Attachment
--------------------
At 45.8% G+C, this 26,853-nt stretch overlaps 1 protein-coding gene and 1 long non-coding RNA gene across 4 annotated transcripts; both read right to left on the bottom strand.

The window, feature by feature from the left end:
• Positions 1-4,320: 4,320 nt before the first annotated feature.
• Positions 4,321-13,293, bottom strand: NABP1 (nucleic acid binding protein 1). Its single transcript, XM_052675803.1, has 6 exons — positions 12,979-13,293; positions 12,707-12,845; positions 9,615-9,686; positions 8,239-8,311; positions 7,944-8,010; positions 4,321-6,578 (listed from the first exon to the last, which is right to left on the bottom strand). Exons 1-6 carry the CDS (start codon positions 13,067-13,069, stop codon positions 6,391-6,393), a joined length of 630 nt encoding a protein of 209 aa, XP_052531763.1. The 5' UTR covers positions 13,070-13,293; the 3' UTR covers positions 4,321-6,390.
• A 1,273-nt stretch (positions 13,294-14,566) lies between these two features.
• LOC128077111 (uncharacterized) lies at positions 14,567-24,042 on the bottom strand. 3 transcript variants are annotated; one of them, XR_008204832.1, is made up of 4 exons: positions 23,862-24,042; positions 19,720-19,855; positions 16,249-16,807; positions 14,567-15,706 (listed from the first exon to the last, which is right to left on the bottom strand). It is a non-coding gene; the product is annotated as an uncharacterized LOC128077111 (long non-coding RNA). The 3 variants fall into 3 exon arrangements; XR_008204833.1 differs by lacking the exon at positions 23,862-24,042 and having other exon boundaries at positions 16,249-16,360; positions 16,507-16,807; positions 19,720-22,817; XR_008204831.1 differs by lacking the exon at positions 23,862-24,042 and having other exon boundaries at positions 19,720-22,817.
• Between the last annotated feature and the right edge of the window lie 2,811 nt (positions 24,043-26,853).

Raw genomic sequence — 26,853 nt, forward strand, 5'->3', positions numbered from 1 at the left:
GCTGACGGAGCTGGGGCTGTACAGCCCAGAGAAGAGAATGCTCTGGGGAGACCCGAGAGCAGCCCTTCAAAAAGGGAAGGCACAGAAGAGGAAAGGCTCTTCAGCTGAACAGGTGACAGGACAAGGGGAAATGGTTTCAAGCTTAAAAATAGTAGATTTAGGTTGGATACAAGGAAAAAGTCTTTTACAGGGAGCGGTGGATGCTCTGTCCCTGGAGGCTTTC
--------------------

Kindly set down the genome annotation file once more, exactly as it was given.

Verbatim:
At 45.8% G+C, this 26,853-nt stretch overlaps 1 protein-coding gene and 1 long non-coding RNA gene across 4 annotated transcripts; both read right to left on the bottom strand.

The window, feature by feature from the left end:
• Positions 1-4,320: 4,320 nt before the first annotated feature.
• Positions 4,321-13,293, bottom strand: NABP1 (nucleic acid binding protein 1). Its single transcript, XM_052675803.1, has 6 exons — positions 12,979-13,293; positions 12,707-12,845; positions 9,615-9,686; positions 8,239-8,311; positions 7,944-8,010; positions 4,321-6,578 (listed from the first exon to the last, which is right to left on the bottom strand). Exons 1-6 carry the CDS (start codon positions 13,067-13,069, stop codon positions 6,391-6,393), a joined length of 630 nt encoding a protein of 209 aa, XP_052531763.1. The 5' UTR covers positions 13,070-13,293; the 3' UTR covers positions 4,321-6,390.
• A 1,273-nt stretch (positions 13,294-14,566) lies between these two features.
• LOC128077111 (uncharacterized) lies at positions 14,567-24,042 on the bottom strand. 3 transcript variants are annotated; one of them, XR_008204832.1, is made up of 4 exons: positions 23,862-24,042; positions 19,720-19,855; positions 16,249-16,807; positions 14,567-15,706 (listed from the first exon to the last, which is right to left on the bottom strand). It is a non-coding gene; the product is annotated as an uncharacterized LOC128077111 (long non-coding RNA). The 3 variants fall into 3 exon arrangements; XR_008204833.1 differs by lacking the exon at positions 23,862-24,042 and having other exon boundaries at positions 16,249-16,360; positions 16,507-16,807; positions 19,720-22,817; XR_008204831.1 differs by lacking the exon at positions 23,862-24,042 and having other exon boundaries at positions 19,720-22,817.
• Between the last annotated feature and the right edge of the window lie 2,811 nt (positions 24,043-26,853).

Raw genomic sequence — 26,853 nt, forward strand, 5'->3', positions numbered from 1 at the left:
GCTGACGGAGCTGGGGCTGTACAGCCCAGAGAAGAGAATGCTCTGGGGAGACCCGAGAGCAGCCCTTCAAAAAGGGAAGGCACAGAAGAGGAAAGGCTCTTCAGCTGAACAGGTGACAGGACAAGGGGAAATGGTTTCAAGCTTAAAAATAGTAGATTTAGGTTGGATACAAGGAAAAAGTCTTTTACAGGGAGCGGTGGATGCTCTGTCCCTGGAGGCTTTC